Okay so a lot has happened since I last updated this thing. I’ll do my best to hit the highlights so we can push on.
Over the last six months I have:
- Been in a car accident that almost killed me
- Traveled to Italy, Prague and Austria
- Buried my grandmother
- Sold everything I own
- Moved to California
I’ll touch on each of these individually so they don’t seem so ominous.
About six months ago, I wrote a short essay about my car accident. It talked about the seconds leading up to it, the weeks after, being poked and prodded by multiple doctors/specialists, etc. I never published it because I felt isolated and alone during this time and honestly I didn’t want people to know about it as it was transpiring… In summary, I was driving home from a work trip in Nashville. For reasons I’ll never know, I passed out behind the wheel on the interstate and crashed into the median ropes going 75 mph. I woke up to a truck driver asking if I was okay, calling an ambulance and telling me I’m lucky to be alive.
The months following the accident I wore (invasive) heart monitors 24 hours a day, I had more EKG’s then I will have in my entire life, I was in and out of doctors offices, specialists and even the emergency room. My blood pressure fell too low, I was told my heart beats too fast. All of this wondering and uncertainty resulted in severe anxiety and sleepless nights.
I couldn’t drive for a month. And I didn’t want to.
It has been determined that it was anxiety that most likely caused the blackout/accident. The back story leading up to this accident involves a lot of stress, self-doubt, unhappiness and the very scary crescendo of losing consciousness suddenly with my hands on the wheel. Oh, and the result was a totaled car that was practically brand new.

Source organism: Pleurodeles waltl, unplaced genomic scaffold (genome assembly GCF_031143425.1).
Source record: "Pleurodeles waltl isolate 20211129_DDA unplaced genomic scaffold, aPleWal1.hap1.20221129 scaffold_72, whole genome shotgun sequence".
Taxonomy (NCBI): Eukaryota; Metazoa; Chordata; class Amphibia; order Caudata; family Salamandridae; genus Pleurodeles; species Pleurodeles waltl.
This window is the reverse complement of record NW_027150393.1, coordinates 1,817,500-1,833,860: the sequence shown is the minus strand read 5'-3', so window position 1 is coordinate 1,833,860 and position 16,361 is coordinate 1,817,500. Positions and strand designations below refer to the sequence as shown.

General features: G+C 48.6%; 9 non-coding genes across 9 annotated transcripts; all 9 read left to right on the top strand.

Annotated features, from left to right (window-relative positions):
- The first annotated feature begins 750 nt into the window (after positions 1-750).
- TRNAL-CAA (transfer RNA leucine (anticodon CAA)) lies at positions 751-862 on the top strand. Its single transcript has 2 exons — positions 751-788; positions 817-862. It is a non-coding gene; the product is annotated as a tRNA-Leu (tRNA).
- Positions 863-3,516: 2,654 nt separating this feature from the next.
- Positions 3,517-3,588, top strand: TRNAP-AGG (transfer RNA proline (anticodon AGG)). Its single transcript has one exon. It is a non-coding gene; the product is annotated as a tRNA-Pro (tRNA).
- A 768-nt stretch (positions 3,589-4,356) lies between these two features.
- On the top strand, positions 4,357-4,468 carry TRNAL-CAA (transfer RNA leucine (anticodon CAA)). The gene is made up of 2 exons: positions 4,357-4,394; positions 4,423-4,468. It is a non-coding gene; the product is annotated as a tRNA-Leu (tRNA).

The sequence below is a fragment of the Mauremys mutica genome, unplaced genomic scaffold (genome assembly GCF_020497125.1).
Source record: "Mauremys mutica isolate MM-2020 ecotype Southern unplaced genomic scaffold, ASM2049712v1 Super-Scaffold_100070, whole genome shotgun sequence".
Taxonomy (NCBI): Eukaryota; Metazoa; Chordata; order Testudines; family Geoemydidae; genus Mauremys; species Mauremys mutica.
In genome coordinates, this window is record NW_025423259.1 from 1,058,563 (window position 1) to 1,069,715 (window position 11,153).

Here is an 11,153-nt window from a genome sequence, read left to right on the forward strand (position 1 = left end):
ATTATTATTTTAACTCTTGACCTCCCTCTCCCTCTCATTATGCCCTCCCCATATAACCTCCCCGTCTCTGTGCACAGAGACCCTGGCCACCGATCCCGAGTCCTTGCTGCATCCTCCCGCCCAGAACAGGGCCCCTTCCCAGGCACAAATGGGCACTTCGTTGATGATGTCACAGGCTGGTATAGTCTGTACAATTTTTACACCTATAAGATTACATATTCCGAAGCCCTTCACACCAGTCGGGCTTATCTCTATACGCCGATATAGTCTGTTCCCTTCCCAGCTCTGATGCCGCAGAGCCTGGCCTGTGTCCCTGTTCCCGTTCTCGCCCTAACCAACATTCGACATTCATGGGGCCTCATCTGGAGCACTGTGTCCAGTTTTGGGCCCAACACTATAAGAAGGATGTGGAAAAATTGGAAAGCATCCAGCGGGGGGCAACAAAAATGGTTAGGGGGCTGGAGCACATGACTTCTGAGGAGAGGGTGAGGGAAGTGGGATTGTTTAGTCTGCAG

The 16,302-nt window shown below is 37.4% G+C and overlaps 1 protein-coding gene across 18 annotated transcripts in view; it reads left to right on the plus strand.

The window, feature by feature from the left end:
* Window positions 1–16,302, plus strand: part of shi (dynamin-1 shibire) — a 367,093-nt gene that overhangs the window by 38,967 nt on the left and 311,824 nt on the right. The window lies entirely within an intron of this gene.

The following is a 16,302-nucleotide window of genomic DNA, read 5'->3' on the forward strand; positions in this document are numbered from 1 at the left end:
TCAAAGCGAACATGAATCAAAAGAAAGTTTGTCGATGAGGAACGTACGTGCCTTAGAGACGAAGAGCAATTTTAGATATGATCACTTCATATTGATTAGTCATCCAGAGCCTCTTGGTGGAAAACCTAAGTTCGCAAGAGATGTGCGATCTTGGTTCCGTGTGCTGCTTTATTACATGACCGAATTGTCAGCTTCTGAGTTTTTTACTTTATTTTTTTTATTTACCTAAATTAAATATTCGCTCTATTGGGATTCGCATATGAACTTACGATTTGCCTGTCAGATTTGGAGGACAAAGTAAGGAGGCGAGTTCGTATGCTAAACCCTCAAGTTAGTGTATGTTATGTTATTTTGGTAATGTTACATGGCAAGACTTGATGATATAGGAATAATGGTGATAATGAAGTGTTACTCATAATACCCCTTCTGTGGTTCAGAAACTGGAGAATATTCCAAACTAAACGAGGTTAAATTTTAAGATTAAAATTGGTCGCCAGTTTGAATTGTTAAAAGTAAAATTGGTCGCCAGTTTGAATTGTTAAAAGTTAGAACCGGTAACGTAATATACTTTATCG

I was sent to Italy on a work trip and extended my time there to explore Prague and more importantly, meet my brother in Vienna and bury Omie’s ashes.
Italy, as usual, was a week filled with food, wine and very long days. I saw friends of mine I don’t see often and attended the world’s largest trade-show for ceramics and tile. I ate in small, dimly lit restaurants where you have to duck to get through the doorway—I rode through the hills with the window down and I walked along the Adriatic Sea. It felt like the end of summer.
My next stop was Prague. I didn’t stay long but I did stay in an old bohemian hotel with glass chandeliers and men who carry your bags to the door. I walked all over town— I found small alleyways that were hundreds of years old, I saw castle-like buildings, I drank beer in an outdoor garden and I listened to street music on every corner. It felt like the beginning of fall.
Austria (Vienna) was notably the most important part of my trip. By this point, I had been in Europe for 10 days already. I took a regional train from Prague to Vienna which was kind of miserable. There were no seats left and the train ride was roughly 4.5 hours. I sat on top of my suitcase in-between train cars the entire ride. At one point, I fell asleep on the floor curled up in a ball.
About the time the train arrived in Austria, I found a seat in one of the meal cars. I watched as we passed through the Austrian country-side, admitting to myself that I had finally made it. When I arrived at the central station, I decided to walk to my hotel rather than take another train. I walked for probably a mile with my luggage and stumbled on a park with old, beautiful buildings throughout. I started crying because to me, this place was unlike anywhere I had ever been. The sun was shining and a man was playing the violin. It’s where Omie was born, it’s where she grew up, received an education, made friends, went on dates, took walks in the park. It was her.
I had a few days in Vienna to explore and not to sound like a walking cliche (literally), but I spent a lot of time on foot listening to Mozart and eating food I’ve grown up loving. I walked inside cathedrals, I drank coffee and ate dessert, I visited museums where I saw Monet’s original work 5 feet from my face, I visited libraries.